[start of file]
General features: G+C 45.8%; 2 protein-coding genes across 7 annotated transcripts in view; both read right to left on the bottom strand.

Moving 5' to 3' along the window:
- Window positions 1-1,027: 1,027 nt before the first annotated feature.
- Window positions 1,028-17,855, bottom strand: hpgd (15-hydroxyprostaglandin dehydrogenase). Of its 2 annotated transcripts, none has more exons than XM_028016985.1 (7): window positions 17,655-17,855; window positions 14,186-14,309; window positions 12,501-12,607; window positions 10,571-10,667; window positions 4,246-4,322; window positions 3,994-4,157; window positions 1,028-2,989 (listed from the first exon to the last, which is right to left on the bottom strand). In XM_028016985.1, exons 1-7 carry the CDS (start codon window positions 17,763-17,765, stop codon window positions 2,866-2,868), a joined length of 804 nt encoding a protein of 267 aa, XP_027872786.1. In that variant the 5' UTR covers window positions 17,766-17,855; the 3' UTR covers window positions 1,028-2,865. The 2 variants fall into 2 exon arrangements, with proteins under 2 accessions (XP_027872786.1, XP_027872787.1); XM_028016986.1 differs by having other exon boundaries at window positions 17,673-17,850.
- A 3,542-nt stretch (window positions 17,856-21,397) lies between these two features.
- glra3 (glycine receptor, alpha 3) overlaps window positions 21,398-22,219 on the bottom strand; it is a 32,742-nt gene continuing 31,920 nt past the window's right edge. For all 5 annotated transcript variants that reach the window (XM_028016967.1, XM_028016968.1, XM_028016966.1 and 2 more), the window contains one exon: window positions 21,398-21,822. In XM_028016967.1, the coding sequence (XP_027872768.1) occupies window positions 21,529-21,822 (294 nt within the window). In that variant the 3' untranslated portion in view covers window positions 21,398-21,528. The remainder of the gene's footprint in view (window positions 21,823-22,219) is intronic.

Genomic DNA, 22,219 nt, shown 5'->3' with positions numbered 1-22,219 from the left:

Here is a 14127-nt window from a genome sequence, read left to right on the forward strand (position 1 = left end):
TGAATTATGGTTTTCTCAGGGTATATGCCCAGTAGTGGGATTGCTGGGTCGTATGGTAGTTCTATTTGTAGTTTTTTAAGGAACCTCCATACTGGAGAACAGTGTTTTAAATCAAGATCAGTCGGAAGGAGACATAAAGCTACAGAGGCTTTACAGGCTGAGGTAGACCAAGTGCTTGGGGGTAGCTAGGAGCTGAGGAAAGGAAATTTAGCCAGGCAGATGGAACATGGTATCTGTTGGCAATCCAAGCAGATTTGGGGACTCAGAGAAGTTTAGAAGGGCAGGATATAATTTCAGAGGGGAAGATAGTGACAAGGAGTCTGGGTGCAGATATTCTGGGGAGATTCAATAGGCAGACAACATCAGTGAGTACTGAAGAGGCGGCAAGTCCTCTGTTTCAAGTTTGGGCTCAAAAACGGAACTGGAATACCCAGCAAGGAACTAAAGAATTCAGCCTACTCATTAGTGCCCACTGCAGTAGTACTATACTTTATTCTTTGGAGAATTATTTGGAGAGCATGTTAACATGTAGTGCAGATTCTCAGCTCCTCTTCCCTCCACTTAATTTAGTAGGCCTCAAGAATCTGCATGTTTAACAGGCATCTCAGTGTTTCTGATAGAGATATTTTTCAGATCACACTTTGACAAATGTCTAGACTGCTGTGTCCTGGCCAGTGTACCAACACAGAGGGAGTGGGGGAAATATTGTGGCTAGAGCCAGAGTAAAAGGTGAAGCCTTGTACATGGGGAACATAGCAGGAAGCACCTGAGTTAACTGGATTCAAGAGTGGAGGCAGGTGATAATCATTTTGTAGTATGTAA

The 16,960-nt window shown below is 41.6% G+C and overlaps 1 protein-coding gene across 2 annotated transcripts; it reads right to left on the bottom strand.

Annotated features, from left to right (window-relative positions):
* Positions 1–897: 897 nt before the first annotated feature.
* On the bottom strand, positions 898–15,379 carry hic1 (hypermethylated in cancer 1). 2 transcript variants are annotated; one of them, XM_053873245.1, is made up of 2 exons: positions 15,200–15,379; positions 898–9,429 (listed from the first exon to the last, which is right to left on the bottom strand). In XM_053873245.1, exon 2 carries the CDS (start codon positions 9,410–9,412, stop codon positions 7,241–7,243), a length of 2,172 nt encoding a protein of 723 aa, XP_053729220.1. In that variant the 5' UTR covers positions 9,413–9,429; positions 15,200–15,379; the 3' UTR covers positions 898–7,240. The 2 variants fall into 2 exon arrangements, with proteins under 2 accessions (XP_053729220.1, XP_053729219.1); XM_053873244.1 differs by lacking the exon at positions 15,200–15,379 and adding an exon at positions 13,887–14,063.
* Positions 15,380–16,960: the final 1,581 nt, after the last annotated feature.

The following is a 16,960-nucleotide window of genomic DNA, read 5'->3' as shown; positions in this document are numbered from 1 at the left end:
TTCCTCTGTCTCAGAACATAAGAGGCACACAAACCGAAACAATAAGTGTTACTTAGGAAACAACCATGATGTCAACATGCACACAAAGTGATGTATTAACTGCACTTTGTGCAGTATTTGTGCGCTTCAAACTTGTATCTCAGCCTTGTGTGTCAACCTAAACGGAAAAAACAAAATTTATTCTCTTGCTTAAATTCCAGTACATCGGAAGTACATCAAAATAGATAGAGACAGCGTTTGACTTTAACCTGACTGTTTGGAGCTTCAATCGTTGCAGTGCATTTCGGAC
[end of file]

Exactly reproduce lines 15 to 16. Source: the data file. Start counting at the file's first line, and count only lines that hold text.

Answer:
The following is a 16,960-nucleotide window of genomic DNA, read 5'->3' as shown; positions in this document are numbered from 1 at the left end:
TTCCTCTGTCTCAGAACATAAGAGGCACACAAACCGAAACAATAAGTGTTACTTAGGAAACAACCATGATGTCAACATGCACACAAAGTGATGTATTAACTGCACTTTGTGCAGTATTTGTGCGCTTCAAACTTGTATCTCAGCCTTGTGTGTCAACCTAAACGGAAAAAACAAAATTTATTCTCTTGCTTAAATTCCAGTACATCGGAAGTACATCAAAATAGATAGAGACAGCGTTTGACTTTAACCTGACTGTTTGGAGCTTCAATCGTTGCAGTGCATTTCGGAC